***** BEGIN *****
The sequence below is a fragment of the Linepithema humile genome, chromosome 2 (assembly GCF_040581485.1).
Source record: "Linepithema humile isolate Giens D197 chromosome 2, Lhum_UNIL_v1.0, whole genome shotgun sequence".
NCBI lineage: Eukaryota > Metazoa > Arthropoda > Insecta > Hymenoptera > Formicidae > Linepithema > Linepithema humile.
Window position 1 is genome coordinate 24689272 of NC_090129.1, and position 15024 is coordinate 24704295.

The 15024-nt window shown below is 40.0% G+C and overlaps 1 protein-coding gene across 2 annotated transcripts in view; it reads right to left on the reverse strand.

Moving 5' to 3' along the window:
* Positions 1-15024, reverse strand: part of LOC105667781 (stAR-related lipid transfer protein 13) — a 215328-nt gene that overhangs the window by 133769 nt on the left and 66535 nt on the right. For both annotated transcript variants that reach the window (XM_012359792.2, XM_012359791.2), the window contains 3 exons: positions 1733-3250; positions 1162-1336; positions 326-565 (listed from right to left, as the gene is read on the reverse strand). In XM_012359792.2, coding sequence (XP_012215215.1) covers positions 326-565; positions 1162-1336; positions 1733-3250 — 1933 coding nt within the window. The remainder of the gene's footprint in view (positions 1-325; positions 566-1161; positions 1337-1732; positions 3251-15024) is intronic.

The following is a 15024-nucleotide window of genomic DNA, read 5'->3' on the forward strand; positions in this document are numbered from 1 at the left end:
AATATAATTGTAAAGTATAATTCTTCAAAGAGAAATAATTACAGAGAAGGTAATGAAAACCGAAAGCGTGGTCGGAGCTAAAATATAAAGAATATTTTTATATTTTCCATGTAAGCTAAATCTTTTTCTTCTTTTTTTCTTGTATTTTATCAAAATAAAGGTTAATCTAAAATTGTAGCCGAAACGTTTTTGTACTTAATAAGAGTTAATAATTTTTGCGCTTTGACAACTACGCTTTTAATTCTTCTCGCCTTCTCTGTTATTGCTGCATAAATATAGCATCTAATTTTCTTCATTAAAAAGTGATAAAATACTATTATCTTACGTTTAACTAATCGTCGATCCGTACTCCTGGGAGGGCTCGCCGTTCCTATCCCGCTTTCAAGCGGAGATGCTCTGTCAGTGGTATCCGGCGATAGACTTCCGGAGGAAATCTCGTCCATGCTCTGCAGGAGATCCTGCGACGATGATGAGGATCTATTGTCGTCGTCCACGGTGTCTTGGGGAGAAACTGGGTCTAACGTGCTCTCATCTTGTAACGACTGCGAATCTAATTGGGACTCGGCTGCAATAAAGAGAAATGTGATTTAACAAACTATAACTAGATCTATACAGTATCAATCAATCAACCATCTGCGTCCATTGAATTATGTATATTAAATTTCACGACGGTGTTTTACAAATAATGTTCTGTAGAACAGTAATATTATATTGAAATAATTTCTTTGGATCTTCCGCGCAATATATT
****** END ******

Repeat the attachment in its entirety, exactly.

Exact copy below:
The sequence below is a fragment of the Linepithema humile genome, chromosome 2 (assembly GCF_040581485.1).
Source record: "Linepithema humile isolate Giens D197 chromosome 2, Lhum_UNIL_v1.0, whole genome shotgun sequence".
NCBI lineage: Eukaryota > Metazoa > Arthropoda > Insecta > Hymenoptera > Formicidae > Linepithema > Linepithema humile.
Window position 1 is genome coordinate 24689272 of NC_090129.1, and position 15024 is coordinate 24704295.

The 15024-nt window shown below is 40.0% G+C and overlaps 1 protein-coding gene across 2 annotated transcripts in view; it reads right to left on the reverse strand.

Moving 5' to 3' along the window:
* Positions 1-15024, reverse strand: part of LOC105667781 (stAR-related lipid transfer protein 13) — a 215328-nt gene that overhangs the window by 133769 nt on the left and 66535 nt on the right. For both annotated transcript variants that reach the window (XM_012359792.2, XM_012359791.2), the window contains 3 exons: positions 1733-3250; positions 1162-1336; positions 326-565 (listed from right to left, as the gene is read on the reverse strand). In XM_012359792.2, coding sequence (XP_012215215.1) covers positions 326-565; positions 1162-1336; positions 1733-3250 — 1933 coding nt within the window. The remainder of the gene's footprint in view (positions 1-325; positions 566-1161; positions 1337-1732; positions 3251-15024) is intronic.

The following is a 15024-nucleotide window of genomic DNA, read 5'->3' on the forward strand; positions in this document are numbered from 1 at the left end:
AATATAATTGTAAAGTATAATTCTTCAAAGAGAAATAATTACAGAGAAGGTAATGAAAACCGAAAGCGTGGTCGGAGCTAAAATATAAAGAATATTTTTATATTTTCCATGTAAGCTAAATCTTTTTCTTCTTTTTTTCTTGTATTTTATCAAAATAAAGGTTAATCTAAAATTGTAGCCGAAACGTTTTTGTACTTAATAAGAGTTAATAATTTTTGCGCTTTGACAACTACGCTTTTAATTCTTCTCGCCTTCTCTGTTATTGCTGCATAAATATAGCATCTAATTTTCTTCATTAAAAAGTGATAAAATACTATTATCTTACGTTTAACTAATCGTCGATCCGTACTCCTGGGAGGGCTCGCCGTTCCTATCCCGCTTTCAAGCGGAGATGCTCTGTCAGTGGTATCCGGCGATAGACTTCCGGAGGAAATCTCGTCCATGCTCTGCAGGAGATCCTGCGACGATGATGAGGATCTATTGTCGTCGTCCACGGTGTCTTGGGGAGAAACTGGGTCTAACGTGCTCTCATCTTGTAACGACTGCGAATCTAATTGGGACTCGGCTGCAATAAAGAGAAATGTGATTTAACAAACTATAACTAGATCTATACAGTATCAATCAATCAACCATCTGCGTCCATTGAATTATGTATATTAAATTTCACGACGGTGTTTTACAAATAATGTTCTGTAGAACAGTAATATTATATTGAAATAATTTCTTTGGATCTTCCGCGCAATATATT